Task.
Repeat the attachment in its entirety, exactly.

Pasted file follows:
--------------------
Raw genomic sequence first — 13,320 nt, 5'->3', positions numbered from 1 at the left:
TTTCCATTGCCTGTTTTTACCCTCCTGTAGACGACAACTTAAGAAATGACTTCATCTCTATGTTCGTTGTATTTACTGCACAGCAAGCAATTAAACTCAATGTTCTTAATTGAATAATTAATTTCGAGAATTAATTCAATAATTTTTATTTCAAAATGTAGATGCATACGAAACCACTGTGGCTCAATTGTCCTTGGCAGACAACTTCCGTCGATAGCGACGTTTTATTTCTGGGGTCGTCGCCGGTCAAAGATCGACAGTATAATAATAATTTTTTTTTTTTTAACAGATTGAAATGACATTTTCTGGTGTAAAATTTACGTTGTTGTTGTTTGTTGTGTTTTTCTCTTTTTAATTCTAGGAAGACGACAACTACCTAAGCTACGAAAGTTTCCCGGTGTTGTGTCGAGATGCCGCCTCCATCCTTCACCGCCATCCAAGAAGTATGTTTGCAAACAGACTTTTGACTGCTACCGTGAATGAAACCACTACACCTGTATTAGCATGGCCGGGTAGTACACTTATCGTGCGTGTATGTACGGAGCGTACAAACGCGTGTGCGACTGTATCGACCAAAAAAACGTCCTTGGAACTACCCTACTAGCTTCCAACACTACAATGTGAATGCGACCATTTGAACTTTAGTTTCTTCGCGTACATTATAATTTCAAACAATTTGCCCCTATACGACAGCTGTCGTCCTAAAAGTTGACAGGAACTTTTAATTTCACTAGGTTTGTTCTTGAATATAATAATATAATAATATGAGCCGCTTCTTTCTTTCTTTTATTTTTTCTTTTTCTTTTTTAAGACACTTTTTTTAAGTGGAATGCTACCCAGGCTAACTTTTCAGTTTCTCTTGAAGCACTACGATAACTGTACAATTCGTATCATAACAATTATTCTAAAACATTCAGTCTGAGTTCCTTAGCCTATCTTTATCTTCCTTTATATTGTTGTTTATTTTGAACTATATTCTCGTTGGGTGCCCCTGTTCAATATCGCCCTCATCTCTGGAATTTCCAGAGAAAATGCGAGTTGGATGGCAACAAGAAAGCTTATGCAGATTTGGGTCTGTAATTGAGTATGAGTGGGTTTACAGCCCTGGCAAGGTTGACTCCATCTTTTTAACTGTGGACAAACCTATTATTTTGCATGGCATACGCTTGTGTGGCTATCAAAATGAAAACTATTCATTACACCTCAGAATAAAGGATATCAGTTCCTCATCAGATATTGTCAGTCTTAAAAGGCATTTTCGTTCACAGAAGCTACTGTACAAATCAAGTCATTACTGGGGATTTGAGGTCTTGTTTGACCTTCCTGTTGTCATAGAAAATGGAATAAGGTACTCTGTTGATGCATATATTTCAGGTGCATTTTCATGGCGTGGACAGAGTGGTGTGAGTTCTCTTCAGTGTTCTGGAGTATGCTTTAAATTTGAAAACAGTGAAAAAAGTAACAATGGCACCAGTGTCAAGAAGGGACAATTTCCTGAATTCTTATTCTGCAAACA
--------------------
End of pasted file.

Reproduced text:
Raw genomic sequence first — 13,320 nt, 5'->3', positions numbered from 1 at the left:
TTTCCATTGCCTGTTTTTACCCTCCTGTAGACGACAACTTAAGAAATGACTTCATCTCTATGTTCGTTGTATTTACTGCACAGCAAGCAATTAAACTCAATGTTCTTAATTGAATAATTAATTTCGAGAATTAATTCAATAATTTTTATTTCAAAATGTAGATGCATACGAAACCACTGTGGCTCAATTGTCCTTGGCAGACAACTTCCGTCGATAGCGACGTTTTATTTCTGGGGTCGTCGCCGGTCAAAGATCGACAGTATAATAATAATTTTTTTTTTTTTAACAGATTGAAATGACATTTTCTGGTGTAAAATTTACGTTGTTGTTGTTTGTTGTGTTTTTCTCTTTTTAATTCTAGGAAGACGACAACTACCTAAGCTACGAAAGTTTCCCGGTGTTGTGTCGAGATGCCGCCTCCATCCTTCACCGCCATCCAAGAAGTATGTTTGCAAACAGACTTTTGACTGCTACCGTGAATGAAACCACTACACCTGTATTAGCATGGCCGGGTAGTACACTTATCGTGCGTGTATGTACGGAGCGTACAAACGCGTGTGCGACTGTATCGACCAAAAAAACGTCCTTGGAACTACCCTACTAGCTTCCAACACTACAATGTGAATGCGACCATTTGAACTTTAGTTTCTTCGCGTACATTATAATTTCAAACAATTTGCCCCTATACGACAGCTGTCGTCCTAAAAGTTGACAGGAACTTTTAATTTCACTAGGTTTGTTCTTGAATATAATAATATAATAATATGAGCCGCTTCTTTCTTTCTTTTATTTTTTCTTTTTCTTTTTTAAGACACTTTTTTTAAGTGGAATGCTACCCAGGCTAACTTTTCAGTTTCTCTTGAAGCACTACGATAACTGTACAATTCGTATCATAACAATTATTCTAAAACATTCAGTCTGAGTTCCTTAGCCTATCTTTATCTTCCTTTATATTGTTGTTTATTTTGAACTATATTCTCGTTGGGTGCCCCTGTTCAATATCGCCCTCATCTCTGGAATTTCCAGAGAAAATGCGAGTTGGATGGCAACAAGAAAGCTTATGCAGATTTGGGTCTGTAATTGAGTATGAGTGGGTTTACAGCCCTGGCAAGGTTGACTCCATCTTTTTAACTGTGGACAAACCTATTATTTTGCATGGCATACGCTTGTGTGGCTATCAAAATGAAAACTATTCATTACACCTCAGAATAAAGGATATCAGTTCCTCATCAGATATTGTCAGTCTTAAAAGGCATTTTCGTTCACAGAAGCTACTGTACAAATCAAGTCATTACTGGGGATTTGAGGTCTTGTTTGACCTTCCTGTTGTCATAGAAAATGGAATAAGGTACTCTGTTGATGCATATATTTCAGGTGCATTTTCATGGCGTGGACAGAGTGGTGTGAGTTCTCTTCAGTGTTCTGGAGTATGCTTTAAATTTGAAAACAGTGAAAAAAGTAACAATGGCACCAGTGTCAAGAAGGGACAATTTCCTGAATTCTTATTCTGCAAACA